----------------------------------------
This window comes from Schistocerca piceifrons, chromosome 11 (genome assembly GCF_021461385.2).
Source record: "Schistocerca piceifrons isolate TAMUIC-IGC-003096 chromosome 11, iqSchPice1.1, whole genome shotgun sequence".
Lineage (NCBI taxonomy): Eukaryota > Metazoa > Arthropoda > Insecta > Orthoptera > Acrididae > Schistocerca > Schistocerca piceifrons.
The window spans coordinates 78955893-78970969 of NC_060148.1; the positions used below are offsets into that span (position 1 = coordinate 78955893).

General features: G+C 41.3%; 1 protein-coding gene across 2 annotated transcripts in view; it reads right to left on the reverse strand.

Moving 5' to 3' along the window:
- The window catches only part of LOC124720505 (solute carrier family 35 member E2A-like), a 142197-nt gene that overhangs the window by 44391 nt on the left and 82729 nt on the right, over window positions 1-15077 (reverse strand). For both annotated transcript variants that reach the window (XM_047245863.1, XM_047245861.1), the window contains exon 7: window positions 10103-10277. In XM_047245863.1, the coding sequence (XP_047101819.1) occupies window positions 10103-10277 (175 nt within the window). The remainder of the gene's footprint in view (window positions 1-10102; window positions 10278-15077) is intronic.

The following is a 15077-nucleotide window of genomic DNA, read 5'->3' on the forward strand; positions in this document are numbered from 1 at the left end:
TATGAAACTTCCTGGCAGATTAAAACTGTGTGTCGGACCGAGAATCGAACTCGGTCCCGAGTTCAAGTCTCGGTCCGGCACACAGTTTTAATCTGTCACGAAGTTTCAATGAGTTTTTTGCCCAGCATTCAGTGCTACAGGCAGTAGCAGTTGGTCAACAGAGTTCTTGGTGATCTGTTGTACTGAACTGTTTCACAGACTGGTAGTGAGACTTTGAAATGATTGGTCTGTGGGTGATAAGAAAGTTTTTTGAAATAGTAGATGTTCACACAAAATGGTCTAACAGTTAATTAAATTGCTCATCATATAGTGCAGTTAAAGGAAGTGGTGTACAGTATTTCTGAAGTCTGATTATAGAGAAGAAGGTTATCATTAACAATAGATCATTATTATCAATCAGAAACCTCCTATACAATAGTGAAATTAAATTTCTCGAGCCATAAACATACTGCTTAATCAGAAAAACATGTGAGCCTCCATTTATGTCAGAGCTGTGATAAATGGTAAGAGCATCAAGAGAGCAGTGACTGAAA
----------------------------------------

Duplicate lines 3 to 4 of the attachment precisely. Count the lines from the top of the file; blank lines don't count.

Lineage (NCBI taxonomy): Eukaryota > Metazoa > Arthropoda > Insecta > Orthoptera > Acrididae > Schistocerca > Schistocerca piceifrons.
The window spans coordinates 78955893-78970969 of NC_060148.1; the positions used below are offsets into that span (position 1 = coordinate 78955893).